When Zachariah Ka1ne shares a bit of advice passed down from his mother, the parental words of wisdom sound better suited to being tattooed across one's chest than cross-stitched on a pillow, which is precisely where the F.H.S.P. rapper branded the expression.

When Zachariah Ka1ne shares a bit of advice passed down from his mother, the parental words of wisdom sound better suited to being tattooed across one's chest than cross-stitched on a pillow, which is precisely where the F.H.S.P. rapper branded the expression.

"See, I have DILLIGAF tattooed on my chest, which means, 'Does it look like I give a fuck?'" said Ka1ne, tugging down the collar of his shirt to expose the ink during an early February interview at a Downtown coffee shop. "My mom said, 'You should get that tattooed because you're just like me. You don't give a fuck what anybody thinks.'

"When I first got into music I cared what people thought … but my mom taught me to just be yourself and live your life, and if they don't like you it's two middle fingers."

According to Ka1ne, embracing this mindset was key to the musical evolution of F.H.S.P., a hip-hop collective he launched more than a decade ago, which only recently released its debut LP, The Fine Line.

"I've been doing this since '05, and I feel like this is the album where I'm finally coming into my own," he said. "For years, I made music I felt people wanted to hear, and at the end of the day I wanted to make one album where I knew it was all me. It was a collaborative effort to break down who we are, what we represent and what we believe in, and to show it to the world - regardless if they like it or not."

It's a fearless attitude Ka1ne shares with fellow F.H.S.P. rapper Rich Regal, who joined in the interview and will accompany the MC for a record release show at Double Happiness on Saturday, Feb. 20 (the group's current lineup is rounded out by guitarist Jay Spizzy and drummer Scott Fate).

"We knew there was a good chance people weren't going to like [The Fine Line], or they weren't going to understand where we were coming from," said Regal, who first met Ka1ne early in 2010. "But it's time for us to give you what we want to hear. I looked at every song like, 'If this is the last song people hear from me, am I saying something? Am I telling you something about my life, or about life as a whole?'"

Throughout The Fine Line, the two MCs operate like a backyard wrestling tag team, with the acrobatic, dexterous Ka1ne trading lines with the comparatively brutish Regal on songs that explore everything from the difficulties of learning how to be a dad after growing up fatherless ("Struggle") to the common thread uniting the world's various races, creeds and religions ("No Difference").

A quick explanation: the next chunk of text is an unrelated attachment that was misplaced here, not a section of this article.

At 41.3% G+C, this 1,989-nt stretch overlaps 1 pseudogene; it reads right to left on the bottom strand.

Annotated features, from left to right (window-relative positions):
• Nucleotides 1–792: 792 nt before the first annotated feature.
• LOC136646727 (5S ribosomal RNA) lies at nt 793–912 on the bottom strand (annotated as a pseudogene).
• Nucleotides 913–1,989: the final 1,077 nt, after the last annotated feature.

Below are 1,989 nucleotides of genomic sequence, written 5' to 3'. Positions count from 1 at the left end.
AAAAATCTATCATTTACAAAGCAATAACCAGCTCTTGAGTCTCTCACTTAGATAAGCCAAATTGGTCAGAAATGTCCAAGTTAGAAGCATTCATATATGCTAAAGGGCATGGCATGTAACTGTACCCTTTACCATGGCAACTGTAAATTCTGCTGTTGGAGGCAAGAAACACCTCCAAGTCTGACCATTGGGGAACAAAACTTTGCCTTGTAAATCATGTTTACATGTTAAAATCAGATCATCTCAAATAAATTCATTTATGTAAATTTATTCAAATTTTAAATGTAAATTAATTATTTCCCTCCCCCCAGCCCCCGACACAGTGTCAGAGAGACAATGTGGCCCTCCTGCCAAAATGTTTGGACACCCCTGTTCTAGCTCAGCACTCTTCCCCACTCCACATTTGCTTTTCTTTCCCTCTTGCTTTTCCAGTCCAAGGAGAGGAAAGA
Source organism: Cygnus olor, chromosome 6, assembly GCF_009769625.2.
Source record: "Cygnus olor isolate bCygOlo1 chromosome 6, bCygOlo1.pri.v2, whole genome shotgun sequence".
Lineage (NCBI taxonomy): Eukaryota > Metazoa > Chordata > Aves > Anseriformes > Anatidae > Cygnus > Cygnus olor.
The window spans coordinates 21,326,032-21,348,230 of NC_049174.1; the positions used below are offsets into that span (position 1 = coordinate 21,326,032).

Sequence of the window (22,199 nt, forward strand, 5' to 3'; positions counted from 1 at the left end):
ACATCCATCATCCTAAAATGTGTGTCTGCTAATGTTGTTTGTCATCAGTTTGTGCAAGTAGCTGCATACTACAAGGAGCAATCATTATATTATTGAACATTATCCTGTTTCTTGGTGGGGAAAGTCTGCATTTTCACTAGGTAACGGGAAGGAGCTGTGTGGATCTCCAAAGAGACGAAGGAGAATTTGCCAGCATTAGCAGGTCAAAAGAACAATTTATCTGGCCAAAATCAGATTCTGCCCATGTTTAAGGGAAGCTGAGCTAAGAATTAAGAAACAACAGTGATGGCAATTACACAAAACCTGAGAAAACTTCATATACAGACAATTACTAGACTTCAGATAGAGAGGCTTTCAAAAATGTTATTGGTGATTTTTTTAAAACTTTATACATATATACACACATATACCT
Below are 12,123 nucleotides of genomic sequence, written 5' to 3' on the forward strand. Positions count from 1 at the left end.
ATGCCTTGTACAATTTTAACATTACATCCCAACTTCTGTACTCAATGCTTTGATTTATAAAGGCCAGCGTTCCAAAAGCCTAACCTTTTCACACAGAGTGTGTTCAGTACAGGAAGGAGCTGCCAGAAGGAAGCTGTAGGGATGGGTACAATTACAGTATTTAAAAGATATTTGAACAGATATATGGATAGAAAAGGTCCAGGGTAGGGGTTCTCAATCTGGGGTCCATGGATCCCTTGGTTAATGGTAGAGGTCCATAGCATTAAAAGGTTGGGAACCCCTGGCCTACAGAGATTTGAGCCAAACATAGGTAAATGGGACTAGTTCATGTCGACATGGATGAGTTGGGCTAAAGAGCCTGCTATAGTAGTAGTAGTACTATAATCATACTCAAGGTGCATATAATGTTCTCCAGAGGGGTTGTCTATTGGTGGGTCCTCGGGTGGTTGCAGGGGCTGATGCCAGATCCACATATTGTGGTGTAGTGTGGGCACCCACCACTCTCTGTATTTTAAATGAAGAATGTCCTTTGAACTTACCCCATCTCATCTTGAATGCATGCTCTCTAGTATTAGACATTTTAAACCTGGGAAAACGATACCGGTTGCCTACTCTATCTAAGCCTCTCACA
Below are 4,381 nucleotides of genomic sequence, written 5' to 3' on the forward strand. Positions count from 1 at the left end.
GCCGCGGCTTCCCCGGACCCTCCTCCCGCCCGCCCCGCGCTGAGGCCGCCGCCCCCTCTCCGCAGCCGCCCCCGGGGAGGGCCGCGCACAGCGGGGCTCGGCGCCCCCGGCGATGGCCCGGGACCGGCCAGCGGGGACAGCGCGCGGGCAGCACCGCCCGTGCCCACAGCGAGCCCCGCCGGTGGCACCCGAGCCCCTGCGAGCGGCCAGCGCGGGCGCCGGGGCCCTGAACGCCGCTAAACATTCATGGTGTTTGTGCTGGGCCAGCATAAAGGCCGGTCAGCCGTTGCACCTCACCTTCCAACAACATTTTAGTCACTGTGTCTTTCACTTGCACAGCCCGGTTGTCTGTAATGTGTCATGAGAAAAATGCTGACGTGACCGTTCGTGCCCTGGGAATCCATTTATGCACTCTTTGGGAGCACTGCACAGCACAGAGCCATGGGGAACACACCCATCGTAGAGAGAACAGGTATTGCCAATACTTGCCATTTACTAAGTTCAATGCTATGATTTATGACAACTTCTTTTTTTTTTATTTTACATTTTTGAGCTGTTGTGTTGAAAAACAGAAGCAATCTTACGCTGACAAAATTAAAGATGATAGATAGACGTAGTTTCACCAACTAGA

Musically, F.H.S.P. contains similar multitudes, and songs incorporate elements of punk, heavy metal, hip-hop and more. "Our influences range from Daft Punk to Pink Floyd and Lamb of God to Cam'ron and Kid Cudi," Regal said. "We took all those influences and put them together, and this is what comes out."

Ka1ne, for his part, can trace his musically omnivorous appetite to childhood. Growing up, the rapper learned an appreciation of Metallica from his mother, while his three siblings' varying interests introduced him to the like of Master P, the Spice Girls and '70s rock 'n' roll. "To this day, my little brother drives a 1973 Corvette and swears he should have been born in the '70s," Ka1ne said, laughing.

"We've always been heavily attached to music, and I don't know why. Maybe it's because there weren't certain aspects of a family life to grasp onto," the rapper added. "We're a very musically and emotionally expressive family."

Though Ka1ne has a deep appreciation for countless musical genres, he ultimately gravitated toward hip-hop in his teenage years largely out of necessity.

"You don't need anybody else [to make hip-hop]," he said. "I was the social outcast in high school. I remember listening to people like Eminem and B.I.G., and I was like, 'These people are doing it, and they're doing it by themselves. I can do this by myself.' It was independent. I didn't need any help."

Of course, in more recent times the rapper has come to appreciate the strength that comes with being part of the F.H.S.P. collective, referring to his fellow members as part of the same bloodline rather than mere bandmates.

"We definitely push each other, and we don't get hurt feelings about it. [Rich] wants better out of me because he wants better out of us, and that's better for everybody," Ka1ne said. "It's a family thing. We're four guys who look at one another as brothers."